I think that might be true, though I hadn't really thought about it before.  I haven't entirely fleshed out this thought, but it does seem that though we (the Presbys) have managed some pretty good things (lots of acts of compassion, missionaries, working for education, etc) and even had a brief heyday in the 40s/50s, we really have no Institutional ability to attempt to engage with social/cultural issues or have political relevance.  I know many (all?) mainline churches are thinking about this, but I just started wondering whether this might actually have started when we made the choice to insist on an old-world education for new-world clergy.

That's as far as the thought goes right now--I keep hoping I'll have more time to contemplate this, but alas other things happen and I don't have the chance to think really.  I do know that what I said at the end of the class, to follow up on thinking about this, is that I think the only way the Church will be able to engage the world in any credible way in the emerging world will likely be one-to-one (like back in the Old Days, aka before Constantine) because Institutions are no longer the primary way of changing the world.

Wednesday, January 21, 2009

Why I didn't like the Lord's Prayer at the Inauguration

I've had a number of conversations about this, and I know they're ongoing elsewhere, but I just wanted to add my two cents, if that.

I felt at the time and still, 24 hours later, feel that Rick Warren's prayer overall was nowhere near as awful as I'd expected (in fact I was actually sort of impressed by it), until he started in on the Lord's Prayer.  

I don't feel the inauguration, or any other civic event in this country, is the place for that prayer for one simple reason:

Though Warren was invited to pray as a Christian and from his Christian faith, he was praying on behalf of all those gathered (just as any person who prays in public is praying on behalf of the congregation, not just him/herself).  In this case, all those gathered included the 2 million who were present as well as many millions more who gathered via television all around the world.  And when he began to pray a prayer that only a portion of us could pray along with, he crossed the line.  He was no longer praying the prayer of the people, he was praying the prayer of the Christian.  And, though I am a Christian, I still found that to not be okay, because now my brothers and sisters around the world who were gathered to pray (or not, if that's not what they do) had to stop praying with us because it was clear that it was OUR prayer, not theirs.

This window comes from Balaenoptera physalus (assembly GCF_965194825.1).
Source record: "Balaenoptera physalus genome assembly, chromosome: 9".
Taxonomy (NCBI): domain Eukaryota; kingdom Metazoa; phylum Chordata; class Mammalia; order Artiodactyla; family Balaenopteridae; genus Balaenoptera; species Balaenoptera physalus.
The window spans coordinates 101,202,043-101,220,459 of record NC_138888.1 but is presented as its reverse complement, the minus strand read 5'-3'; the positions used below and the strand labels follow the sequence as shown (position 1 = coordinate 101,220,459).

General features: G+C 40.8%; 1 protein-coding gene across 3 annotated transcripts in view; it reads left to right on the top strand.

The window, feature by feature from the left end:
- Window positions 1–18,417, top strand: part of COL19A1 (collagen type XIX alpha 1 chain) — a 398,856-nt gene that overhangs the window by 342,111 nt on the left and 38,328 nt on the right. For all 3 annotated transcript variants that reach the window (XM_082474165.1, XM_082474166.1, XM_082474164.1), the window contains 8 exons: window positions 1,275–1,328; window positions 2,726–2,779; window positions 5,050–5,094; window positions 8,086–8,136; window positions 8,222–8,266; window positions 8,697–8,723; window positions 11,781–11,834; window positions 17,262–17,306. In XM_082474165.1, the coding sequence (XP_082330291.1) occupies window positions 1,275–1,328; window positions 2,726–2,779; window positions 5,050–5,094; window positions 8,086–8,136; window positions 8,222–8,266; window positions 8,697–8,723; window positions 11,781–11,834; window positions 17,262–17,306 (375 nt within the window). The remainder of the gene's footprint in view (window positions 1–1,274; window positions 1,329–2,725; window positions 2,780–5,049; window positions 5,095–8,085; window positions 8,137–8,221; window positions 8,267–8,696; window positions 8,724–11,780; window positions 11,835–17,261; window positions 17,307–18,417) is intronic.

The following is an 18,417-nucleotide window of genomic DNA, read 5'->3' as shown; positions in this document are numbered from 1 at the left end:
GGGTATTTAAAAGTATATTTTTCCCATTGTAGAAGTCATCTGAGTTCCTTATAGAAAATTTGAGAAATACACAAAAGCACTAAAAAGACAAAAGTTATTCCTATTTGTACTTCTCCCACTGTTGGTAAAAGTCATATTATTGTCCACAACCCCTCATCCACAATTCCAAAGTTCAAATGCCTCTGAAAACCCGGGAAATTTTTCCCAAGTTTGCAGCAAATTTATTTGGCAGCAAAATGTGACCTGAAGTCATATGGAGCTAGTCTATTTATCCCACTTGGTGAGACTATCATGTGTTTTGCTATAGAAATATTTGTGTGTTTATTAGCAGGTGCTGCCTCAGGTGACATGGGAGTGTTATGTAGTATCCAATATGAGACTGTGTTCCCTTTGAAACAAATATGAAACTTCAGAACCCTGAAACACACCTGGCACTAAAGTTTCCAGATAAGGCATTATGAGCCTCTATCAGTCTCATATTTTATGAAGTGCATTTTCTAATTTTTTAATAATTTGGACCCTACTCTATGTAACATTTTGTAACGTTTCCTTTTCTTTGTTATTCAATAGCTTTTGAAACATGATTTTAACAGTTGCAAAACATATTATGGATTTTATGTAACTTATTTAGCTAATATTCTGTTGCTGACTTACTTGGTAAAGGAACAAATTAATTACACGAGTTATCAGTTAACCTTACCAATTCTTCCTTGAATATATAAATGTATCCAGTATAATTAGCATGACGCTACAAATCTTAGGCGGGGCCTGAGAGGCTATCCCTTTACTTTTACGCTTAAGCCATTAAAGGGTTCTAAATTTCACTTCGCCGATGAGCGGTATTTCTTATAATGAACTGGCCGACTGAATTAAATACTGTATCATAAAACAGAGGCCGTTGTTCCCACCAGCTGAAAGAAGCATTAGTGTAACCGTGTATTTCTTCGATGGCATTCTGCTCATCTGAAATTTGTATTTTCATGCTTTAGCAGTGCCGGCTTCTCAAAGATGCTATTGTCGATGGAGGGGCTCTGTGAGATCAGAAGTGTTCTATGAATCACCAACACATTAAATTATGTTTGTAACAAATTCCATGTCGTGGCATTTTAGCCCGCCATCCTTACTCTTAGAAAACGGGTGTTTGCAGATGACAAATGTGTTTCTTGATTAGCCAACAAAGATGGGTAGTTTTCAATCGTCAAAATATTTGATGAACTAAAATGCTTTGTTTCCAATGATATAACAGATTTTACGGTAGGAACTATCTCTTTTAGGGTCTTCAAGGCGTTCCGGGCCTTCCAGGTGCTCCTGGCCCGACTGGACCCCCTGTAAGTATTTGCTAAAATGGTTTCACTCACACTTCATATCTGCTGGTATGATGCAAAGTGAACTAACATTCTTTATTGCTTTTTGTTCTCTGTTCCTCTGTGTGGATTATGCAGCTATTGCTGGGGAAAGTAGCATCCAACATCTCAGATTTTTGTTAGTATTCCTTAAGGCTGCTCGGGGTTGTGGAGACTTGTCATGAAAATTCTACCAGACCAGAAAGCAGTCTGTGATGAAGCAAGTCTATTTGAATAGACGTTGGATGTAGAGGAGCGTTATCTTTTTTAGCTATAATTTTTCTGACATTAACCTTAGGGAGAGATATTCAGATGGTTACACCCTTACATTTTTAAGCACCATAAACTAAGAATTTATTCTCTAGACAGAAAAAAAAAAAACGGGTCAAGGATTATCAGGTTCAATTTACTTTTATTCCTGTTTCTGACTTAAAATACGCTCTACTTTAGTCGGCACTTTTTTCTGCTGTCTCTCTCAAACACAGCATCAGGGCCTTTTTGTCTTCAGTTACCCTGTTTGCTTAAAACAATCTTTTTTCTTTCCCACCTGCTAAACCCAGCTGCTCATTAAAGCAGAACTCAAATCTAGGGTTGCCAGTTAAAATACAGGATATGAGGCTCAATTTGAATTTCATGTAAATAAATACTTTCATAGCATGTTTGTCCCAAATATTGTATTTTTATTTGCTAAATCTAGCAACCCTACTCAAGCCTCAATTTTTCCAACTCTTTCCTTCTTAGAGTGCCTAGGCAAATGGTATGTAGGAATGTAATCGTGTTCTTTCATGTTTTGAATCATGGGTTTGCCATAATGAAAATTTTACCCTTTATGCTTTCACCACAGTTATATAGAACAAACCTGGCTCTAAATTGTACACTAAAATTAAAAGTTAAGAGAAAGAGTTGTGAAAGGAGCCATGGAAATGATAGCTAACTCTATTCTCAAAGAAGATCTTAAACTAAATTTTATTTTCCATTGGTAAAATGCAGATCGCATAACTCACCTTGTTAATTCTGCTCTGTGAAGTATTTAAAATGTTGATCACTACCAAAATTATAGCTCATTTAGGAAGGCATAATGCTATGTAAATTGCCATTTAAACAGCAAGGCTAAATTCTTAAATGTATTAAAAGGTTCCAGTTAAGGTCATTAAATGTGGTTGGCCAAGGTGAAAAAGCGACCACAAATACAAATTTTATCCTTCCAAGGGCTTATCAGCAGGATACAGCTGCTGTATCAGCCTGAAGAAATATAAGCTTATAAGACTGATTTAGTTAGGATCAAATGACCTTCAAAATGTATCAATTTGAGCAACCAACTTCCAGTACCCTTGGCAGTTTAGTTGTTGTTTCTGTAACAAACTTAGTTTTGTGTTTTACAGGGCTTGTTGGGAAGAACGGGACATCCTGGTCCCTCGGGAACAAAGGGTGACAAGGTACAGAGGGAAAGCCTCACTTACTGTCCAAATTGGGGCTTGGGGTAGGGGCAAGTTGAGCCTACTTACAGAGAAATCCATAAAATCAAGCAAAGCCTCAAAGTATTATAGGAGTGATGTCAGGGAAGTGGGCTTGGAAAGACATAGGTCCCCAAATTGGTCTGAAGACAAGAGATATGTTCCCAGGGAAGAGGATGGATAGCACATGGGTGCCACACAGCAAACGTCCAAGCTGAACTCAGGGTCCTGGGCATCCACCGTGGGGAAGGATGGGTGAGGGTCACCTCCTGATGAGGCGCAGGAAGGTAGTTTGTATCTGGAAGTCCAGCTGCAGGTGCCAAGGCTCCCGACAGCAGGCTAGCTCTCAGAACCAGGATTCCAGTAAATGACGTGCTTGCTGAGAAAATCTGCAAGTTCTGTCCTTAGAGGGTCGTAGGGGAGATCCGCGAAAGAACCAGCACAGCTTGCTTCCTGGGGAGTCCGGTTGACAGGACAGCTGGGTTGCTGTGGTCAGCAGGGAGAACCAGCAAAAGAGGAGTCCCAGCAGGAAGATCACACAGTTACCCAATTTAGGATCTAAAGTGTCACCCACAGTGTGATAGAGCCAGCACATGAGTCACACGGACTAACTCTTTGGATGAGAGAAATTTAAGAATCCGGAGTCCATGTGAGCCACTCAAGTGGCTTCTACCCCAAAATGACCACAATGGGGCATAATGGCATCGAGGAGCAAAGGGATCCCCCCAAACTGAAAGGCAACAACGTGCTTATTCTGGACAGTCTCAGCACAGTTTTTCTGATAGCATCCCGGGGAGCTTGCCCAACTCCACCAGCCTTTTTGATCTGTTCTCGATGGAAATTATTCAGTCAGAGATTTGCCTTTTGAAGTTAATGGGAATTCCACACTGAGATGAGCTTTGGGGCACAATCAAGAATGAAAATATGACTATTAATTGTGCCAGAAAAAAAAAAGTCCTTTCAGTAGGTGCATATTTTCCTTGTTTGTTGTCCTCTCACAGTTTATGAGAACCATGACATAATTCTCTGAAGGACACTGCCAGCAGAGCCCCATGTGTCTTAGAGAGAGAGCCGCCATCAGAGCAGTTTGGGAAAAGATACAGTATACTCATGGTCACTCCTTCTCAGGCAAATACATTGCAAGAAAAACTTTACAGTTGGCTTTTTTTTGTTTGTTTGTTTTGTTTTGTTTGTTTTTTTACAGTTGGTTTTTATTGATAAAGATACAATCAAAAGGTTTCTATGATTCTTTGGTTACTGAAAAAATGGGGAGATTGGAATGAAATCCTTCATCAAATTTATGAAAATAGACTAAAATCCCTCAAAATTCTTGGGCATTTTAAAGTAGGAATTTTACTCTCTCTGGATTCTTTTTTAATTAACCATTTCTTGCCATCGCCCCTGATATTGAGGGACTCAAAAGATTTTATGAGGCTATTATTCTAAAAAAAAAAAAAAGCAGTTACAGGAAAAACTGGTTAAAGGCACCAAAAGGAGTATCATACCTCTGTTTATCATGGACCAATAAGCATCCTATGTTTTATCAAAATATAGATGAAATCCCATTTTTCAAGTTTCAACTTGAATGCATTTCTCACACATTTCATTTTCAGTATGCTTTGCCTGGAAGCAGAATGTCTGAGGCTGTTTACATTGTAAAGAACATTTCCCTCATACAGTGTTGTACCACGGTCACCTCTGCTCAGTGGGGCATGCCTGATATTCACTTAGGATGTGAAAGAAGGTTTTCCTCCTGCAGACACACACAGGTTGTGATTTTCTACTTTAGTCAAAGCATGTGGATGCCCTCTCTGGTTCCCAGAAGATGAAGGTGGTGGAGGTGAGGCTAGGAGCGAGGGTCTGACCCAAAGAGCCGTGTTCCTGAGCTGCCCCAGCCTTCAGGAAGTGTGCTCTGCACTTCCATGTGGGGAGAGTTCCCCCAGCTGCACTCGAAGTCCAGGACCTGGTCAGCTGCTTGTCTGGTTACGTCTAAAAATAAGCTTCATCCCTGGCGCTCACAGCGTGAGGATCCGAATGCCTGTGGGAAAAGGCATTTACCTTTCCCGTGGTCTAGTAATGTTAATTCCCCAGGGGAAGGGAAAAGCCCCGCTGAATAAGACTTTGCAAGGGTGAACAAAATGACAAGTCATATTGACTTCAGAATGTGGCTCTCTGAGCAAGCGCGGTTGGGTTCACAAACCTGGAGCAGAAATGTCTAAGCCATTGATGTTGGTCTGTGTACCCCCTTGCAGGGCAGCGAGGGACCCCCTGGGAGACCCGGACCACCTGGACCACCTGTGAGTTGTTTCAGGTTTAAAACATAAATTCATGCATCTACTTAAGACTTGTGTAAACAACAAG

Whether it's a part of his tradition to end every prayer, even invocations, with the Lord's Prayer (which I highly doubt--every prayer? really?), is up for debate.  And even if it is, I'm not sure it would have been okay in this situation--every tradition is fluid, every tradition rises to the occasion it finds itself in, and this occasion required praying on behalf of millions of people, many of whom couldn't pray along with him anymore at the end.  

And that's why I'm saddened that he chose to use one of the highlights of our faith in a venue that excluded rather than included.  The end.

In other news:  when are we going to insist on calling it an "opening prayer" rather than an invocation (the purpose of which is to invoke, to call in, the presence of God) when that's not really what's going on?

Tuesday, January 20, 2009

putting the past in the past, for real

Today our country steps forward, making an ex- out of a public official (at last).  We look forward with hope, with cautious optimism... (and some people with downright fear).  This week our congregation holds our annual meeting, reviewing last year's report and looking forward to next year via the budget, the mission statement, and the election of a Pastor Nominating Committee.  So, as we celebrate today with parties and parades and speeches, as we review and leave the past and step into the future, it occurs to me that it might be time to wrap up last year's loose ends on my blog.  So here goes....